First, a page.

Why Creation Matters

The debate between creationism and evolution has been going on since before I was even born. One must stop and wonder though, why a debate over such a thing? Where does this make the most impact? For me it winds up being a question of the existence of God. In all honesty even before becoming a Christian, a full-blown evolutionary theory of the beginning of the universe didn’t fully make sense to me. Of course I am not dismissing all aspects of evolution, it seems there are clear examples of what many have called micro-evolution, or minor changes that occur within species of animals. However, a view of evolution that exclaims that there is no room for God or faith of any sort is one I have to reject.

For me creation has been a pretty solid bedrock for me in terms of my faith. If I begin doubting my faith and the validity of what I believe, going back to creation is a way for me to alleviate that doubt. That may seem quite ignorant of me in the age of evolution, but I’ll tell you why I don’t think it is. As I said earlier the idea of how the world began has always been a question about the existence of God. Practically all major religions have a view of how the world came into existence. A number of them had multiple gods creating the world through battle or through reproduction. The monotheistic religions of Judaism, Christianity, and Islam all believe in creation by one god. The Jewish religion stands out for being one of the only monotheistic religions in early times, and even really today considering that Christianity and Islam are connected in one way or another off of Judaism. So the creation story in Genesis strikes a great contrast to other religions by having only one God create the universe. It was about the existence of one God just as much as was about the creation of the universe.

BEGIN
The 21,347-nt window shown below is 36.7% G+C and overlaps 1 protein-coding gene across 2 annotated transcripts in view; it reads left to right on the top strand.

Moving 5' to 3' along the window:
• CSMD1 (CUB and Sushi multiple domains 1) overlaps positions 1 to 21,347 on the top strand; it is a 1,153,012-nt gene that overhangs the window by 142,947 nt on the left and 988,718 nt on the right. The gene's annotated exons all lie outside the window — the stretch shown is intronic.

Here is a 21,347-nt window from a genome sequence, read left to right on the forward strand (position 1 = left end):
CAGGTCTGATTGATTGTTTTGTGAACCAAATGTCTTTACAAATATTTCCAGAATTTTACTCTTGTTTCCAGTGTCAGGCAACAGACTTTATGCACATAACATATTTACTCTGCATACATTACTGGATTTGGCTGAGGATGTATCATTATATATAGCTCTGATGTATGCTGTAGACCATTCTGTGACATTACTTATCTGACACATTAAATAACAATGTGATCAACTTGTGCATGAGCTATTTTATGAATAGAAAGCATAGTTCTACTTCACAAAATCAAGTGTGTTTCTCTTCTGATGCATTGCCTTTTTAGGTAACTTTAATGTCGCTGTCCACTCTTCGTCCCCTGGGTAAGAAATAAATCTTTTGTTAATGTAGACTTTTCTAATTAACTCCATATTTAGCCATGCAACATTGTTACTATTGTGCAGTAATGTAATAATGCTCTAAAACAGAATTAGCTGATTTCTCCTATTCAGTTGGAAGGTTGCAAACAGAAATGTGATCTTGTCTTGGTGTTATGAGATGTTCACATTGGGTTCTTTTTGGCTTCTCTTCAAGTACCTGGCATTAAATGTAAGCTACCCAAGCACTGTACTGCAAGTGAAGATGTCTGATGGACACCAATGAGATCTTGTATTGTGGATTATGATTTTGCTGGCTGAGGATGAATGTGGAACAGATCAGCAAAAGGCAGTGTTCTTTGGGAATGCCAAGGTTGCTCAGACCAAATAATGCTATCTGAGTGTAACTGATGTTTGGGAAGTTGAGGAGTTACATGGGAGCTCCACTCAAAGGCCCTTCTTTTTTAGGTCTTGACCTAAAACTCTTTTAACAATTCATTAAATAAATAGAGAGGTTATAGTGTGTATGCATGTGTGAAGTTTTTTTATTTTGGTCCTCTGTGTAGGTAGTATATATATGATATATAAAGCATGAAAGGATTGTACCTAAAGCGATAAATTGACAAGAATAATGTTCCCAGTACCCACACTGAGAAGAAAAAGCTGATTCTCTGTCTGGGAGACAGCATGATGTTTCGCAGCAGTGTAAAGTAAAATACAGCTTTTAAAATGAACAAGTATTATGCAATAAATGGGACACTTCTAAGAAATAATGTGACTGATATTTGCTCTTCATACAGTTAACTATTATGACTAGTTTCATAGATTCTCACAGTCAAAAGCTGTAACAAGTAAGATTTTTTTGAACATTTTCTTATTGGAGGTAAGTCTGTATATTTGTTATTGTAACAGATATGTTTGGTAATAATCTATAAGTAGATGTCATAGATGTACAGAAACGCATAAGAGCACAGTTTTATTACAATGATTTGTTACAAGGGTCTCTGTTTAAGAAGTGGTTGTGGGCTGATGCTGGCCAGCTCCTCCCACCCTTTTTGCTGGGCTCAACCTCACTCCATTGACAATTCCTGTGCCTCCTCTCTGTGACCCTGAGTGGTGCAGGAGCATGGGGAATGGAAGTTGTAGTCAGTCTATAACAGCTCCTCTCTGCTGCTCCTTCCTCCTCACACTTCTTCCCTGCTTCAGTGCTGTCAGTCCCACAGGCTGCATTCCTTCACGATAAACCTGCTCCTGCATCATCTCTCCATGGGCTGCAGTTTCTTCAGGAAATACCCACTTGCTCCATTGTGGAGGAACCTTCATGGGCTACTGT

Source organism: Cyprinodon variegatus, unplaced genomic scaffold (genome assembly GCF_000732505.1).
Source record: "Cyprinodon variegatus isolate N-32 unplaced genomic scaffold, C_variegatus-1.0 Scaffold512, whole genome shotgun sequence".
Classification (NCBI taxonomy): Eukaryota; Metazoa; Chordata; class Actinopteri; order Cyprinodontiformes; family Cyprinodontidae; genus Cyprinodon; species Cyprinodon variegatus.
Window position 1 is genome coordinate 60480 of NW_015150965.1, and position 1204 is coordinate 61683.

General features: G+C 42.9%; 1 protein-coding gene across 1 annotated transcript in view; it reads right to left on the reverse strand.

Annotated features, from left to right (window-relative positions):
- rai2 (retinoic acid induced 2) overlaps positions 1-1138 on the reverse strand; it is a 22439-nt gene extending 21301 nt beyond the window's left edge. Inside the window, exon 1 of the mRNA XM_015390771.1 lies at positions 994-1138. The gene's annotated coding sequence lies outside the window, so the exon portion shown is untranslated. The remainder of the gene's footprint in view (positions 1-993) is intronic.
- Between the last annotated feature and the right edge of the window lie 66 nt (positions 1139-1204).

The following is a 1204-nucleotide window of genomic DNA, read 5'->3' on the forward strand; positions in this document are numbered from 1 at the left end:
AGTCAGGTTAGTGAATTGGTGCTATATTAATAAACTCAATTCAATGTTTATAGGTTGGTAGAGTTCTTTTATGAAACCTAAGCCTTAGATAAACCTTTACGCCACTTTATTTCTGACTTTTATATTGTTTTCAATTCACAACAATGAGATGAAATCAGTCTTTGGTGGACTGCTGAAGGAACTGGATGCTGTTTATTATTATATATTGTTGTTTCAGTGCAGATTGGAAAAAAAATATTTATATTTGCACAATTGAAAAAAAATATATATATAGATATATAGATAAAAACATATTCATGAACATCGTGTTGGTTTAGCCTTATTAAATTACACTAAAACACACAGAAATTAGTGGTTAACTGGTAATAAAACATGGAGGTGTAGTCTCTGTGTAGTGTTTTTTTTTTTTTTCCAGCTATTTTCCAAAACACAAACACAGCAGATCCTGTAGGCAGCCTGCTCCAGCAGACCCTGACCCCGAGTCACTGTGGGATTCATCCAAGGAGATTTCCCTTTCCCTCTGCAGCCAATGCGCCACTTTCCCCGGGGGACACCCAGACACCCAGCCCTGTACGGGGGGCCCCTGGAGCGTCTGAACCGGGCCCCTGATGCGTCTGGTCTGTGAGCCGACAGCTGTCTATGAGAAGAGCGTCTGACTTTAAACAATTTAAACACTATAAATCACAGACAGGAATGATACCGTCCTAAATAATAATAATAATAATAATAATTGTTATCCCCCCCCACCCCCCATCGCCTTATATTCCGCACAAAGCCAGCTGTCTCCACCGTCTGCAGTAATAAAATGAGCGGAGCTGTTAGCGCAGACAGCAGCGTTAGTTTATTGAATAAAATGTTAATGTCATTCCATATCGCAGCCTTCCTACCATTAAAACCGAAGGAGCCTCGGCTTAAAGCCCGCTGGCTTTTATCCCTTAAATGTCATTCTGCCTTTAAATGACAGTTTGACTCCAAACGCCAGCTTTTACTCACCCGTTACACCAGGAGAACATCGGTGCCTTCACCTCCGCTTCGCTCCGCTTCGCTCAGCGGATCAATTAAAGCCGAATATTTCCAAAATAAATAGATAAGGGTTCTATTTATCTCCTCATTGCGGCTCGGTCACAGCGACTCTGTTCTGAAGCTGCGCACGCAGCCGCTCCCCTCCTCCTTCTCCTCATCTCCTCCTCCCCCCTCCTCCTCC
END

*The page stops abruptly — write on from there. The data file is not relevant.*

Perhaps I’ve lost some of you, and you’re wondering what does this have to do with evolution? Simply put evolution ultimately asks the same question about God, only without the obviously religious overtones. Standard fare of the scientific community says that the Big Bang was what created the universe as we know it. Now there are those who connect this idea of the Big Bang with the divine, but what of those who deny the existence of God, yet believe in the Big Bang theory? Some may say that the Big Bang theory eliminates the need for God, but to me that is only a surface statement and is not altogether correct. Science proclaims that something can not come from nothing, and thus the Big Bang needed something to start it. Where did that come from? Even if you can answer that question, there is never a final answer to the question, “Well, then where did that come from?” In essence and at its logical conclusion nature/matter itself becomes deity in some odd way. Nature/matter is eternal and without beginning or end. Sure it isn’t personal, but it is always there in some continual cycle of death and rebirth.

So in essence I believe today’s debate still involves the existence of God, and perhaps more particularly which god is believed in. Many would not frame the Big Bang theory and evolution this way, but at the end of the road is there any other way to interpret it without involving a god that is outside the system? I don’t particularly see how. This is why the view of science superseding the need for God, has always rubbed me the wrong way. Science taken to such an extreme only winds up providing an alternative “god” which doesn’t even follow its own rules. This is not to say that science is evil and should be ignored if you’re a person of faith. It is more to say that just as science lacks the ability to prove God, it also lacks the ability to disprove God. When people use it that way, they overstep the bounds of what they can really accomplish, and only wind up setting up their own religion with their own god in the process. I think there is just a lot we don’t know about how the universe and world began no matter if we look at it as people of faith or as scientists, but I’m willing to say that I do believe that God was at the start of it and is still over it, no matter whether it was the traditional six days of creation or some other way.


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